I was standing on the side of the field, my hands sweating, my heart hammering in my chest as I willed my child to tackle three boys and get the ball. As one child viciously knocked into mine to secure the ball and sped off, I found myself looking at the other parents and apologizing …
Because my child is a girl.
It all began when my strong willed 6-year-old decided she wanted to follow in her big brother’s footsteps and play soccer. To say that Riley is a tomboy is an understatement. She refuses to wear dresses, hates the color pink, and is often the only girl invited to the boys’ birthday parties. Ever since nursery school, my daughter has only ever wanted to play with the boys. So, when she asked to join the team, I shouldn’t have been surprised.
In a team of seven kids, she is the only girl. I am wildly proud of her, and of course I want her to have fun — but I’m ashamed to admit, that standing on the field in the chilly autumn air, I felt this overwhelming pressure that she had to be even BETTER than the boys to earn her place. I’m angry at myself for thinking: “I don’t want her to be reason the team loses.”
This is something I have never once felt with my son. He’d just get out there and play — I honestly didn’t even think about whether or not he played well. But because Riley is sticking out like a sore thumb with her long blonde hair, being shoved and tackled and knocked over, I felt like she had to stand up and be just as tough, if not tougher, than all the boys.
I also felt judgment from the team manager, as if he was watching her specifically, to make sure she came up to scratch. It was as if her very gender made her a hindrance rather than a help to the team.
Why do we feel, even now in 2017, that we have to not only prove we are worth as much as the guys — but that to deserve our place, we have to be even better? I also wondered how her teammates were feeling about having a girl on their team — would they feel in any way compromised by her gender?
I’m aware that parents need to be careful about the gender message they send to their children; yet I can’t escape the fact that where we live, soccer is seen predominantly as a boys’ sport. From early on in life, boys are assumed to play the aggressive role and the girls the passive one; so when Riley beats every boy in her class in all the running races on sports day, I feel an overwhelming sense of pride at her fearlessness. I am determined that she will see herself as just as good as any male — so why then did I open my mouth and feel the need to apologize if she made a mistake?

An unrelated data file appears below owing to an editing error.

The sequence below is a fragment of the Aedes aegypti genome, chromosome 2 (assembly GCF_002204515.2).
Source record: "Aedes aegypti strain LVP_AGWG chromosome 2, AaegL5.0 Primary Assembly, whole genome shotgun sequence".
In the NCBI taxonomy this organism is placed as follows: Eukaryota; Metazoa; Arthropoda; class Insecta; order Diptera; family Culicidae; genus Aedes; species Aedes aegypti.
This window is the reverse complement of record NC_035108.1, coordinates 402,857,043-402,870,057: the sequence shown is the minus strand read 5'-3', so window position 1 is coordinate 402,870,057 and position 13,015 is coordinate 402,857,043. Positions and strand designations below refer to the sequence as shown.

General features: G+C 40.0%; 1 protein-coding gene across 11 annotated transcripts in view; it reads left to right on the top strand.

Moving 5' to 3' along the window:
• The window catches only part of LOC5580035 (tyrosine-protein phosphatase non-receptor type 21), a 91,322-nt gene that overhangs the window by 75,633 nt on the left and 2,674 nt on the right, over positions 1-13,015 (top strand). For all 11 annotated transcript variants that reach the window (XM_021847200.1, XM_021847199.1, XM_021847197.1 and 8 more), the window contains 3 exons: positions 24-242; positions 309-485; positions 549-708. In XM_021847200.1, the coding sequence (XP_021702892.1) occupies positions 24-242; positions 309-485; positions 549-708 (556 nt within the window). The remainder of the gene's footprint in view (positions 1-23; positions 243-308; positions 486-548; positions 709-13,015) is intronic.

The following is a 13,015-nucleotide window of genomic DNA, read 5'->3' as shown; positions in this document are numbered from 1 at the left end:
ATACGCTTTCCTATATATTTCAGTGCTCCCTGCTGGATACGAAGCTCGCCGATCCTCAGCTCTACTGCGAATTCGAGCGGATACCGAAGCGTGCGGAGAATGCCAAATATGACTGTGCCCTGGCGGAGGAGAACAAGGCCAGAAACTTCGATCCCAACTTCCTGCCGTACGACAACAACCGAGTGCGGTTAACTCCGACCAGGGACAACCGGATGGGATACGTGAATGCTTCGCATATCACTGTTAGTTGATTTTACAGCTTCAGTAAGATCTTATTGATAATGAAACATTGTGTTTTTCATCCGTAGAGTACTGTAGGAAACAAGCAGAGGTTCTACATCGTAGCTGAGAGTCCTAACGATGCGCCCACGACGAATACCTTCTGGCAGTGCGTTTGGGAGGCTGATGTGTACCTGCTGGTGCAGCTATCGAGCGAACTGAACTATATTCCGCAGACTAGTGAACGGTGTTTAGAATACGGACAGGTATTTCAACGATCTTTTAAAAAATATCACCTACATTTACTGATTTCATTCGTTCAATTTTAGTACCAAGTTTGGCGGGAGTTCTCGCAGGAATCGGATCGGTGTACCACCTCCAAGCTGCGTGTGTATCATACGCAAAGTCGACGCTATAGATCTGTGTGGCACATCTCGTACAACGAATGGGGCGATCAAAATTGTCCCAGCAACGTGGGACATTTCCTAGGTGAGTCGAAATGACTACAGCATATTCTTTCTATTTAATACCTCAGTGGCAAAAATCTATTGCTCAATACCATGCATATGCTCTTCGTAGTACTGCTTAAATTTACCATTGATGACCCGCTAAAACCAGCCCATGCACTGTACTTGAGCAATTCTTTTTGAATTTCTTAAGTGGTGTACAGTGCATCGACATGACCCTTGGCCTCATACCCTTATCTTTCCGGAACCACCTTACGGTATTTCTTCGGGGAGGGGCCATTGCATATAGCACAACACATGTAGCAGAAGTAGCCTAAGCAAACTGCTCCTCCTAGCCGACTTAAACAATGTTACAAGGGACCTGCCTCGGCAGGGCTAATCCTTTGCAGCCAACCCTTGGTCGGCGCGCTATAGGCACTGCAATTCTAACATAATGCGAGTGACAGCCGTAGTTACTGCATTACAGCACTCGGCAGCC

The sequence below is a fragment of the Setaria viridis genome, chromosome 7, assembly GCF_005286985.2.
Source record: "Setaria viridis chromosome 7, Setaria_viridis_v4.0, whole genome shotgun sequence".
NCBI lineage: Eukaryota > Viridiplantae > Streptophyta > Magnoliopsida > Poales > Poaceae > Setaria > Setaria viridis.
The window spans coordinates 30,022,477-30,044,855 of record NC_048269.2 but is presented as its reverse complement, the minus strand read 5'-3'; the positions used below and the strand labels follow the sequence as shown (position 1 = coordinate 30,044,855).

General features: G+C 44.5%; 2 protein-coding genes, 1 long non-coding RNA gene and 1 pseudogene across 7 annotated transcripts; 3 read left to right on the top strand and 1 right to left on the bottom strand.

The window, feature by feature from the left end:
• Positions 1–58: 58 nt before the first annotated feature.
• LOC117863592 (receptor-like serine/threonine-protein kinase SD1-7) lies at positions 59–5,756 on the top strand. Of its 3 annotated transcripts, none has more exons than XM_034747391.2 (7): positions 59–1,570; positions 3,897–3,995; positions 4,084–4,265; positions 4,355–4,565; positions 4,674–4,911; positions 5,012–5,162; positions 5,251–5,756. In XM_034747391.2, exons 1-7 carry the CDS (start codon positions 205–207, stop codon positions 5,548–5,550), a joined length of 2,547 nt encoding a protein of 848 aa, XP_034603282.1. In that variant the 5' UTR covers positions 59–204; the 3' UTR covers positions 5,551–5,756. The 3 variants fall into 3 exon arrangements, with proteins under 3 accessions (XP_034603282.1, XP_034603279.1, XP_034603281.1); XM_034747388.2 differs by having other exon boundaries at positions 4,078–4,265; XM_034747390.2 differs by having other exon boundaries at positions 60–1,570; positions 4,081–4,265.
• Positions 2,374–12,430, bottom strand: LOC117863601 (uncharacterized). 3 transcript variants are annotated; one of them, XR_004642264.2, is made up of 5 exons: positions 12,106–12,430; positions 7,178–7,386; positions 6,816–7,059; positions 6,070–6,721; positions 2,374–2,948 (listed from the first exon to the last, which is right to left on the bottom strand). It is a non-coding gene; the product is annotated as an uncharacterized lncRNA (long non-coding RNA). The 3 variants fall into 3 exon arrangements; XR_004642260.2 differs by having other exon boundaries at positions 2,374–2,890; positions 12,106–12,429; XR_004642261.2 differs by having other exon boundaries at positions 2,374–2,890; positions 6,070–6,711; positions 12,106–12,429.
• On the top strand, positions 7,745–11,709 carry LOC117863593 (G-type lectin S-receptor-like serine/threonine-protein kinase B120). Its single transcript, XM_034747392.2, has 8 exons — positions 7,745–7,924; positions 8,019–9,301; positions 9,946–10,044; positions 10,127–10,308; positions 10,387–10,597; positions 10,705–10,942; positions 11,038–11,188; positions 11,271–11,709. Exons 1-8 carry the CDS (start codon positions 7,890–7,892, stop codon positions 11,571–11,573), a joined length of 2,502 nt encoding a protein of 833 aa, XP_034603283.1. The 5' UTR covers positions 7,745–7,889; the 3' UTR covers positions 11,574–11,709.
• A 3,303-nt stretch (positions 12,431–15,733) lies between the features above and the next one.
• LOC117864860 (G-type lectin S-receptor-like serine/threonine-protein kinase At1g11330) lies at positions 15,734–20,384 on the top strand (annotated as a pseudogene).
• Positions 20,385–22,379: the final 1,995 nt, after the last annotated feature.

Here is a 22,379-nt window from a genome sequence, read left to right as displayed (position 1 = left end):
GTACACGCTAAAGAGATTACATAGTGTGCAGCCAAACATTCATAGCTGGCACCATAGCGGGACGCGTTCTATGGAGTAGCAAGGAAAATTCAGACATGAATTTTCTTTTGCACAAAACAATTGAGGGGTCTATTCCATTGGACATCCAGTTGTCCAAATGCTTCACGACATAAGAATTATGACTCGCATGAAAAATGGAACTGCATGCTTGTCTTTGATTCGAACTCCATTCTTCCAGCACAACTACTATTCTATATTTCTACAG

Maybe because girls playing soccer is seen as a relatively new idea. The sponsors of the Women’s FA CUP in the UK commissioned a survey to highlight some of the challenges that exist in football for young girls.
Considering soccer is our national game in the UK, it is surprising to find out that nearly a third of UK fathers surveyed said they felt there is still a stigma around girls pursuing certain sports or hobbies, like soccer. The survey also discovered that dads believed that their daughters are eight times more likely to pick a career in dance, theatre, or hairdressing over football. If, as parents, we don’t attempt to challenge these stereotypes, then nothing will ever change for our daughters.
In another survey by the FA (Football Association) only one in five dads wanted their daughters to play soccer. The sports fathers would encourage their girls to take part in were swimming (59%), athletics (44%) and gymnastics (41%).
I want my little warrior to learn to deal with disappointments and frustrations in a healthy way; to understand how to lose with grace and win with humility. I never ever want her to feel that her gender holds her back in any way.
It is up to me to change the gender script for Riley, to ensure that the face of acceptable femininity also includes a sweaty, muddy girl in a soccer uniform. I want her to know her looks and appearance do not matter on a soccer field – but her skill, talent, drive, and determination do.
The last thing I want is for my daughter to believe that her self-worth is based on how she looks. More than ever, I want her to realize that being aggressive and assertive does not diminish her femininity in any way.
But the person that needs to remember all this isn’t my daughter – it’s me. So this Sunday, when I’m standing on the sideline, I will cheer her on and make no apologies for her gender.
It’s time that I was as brave as she is.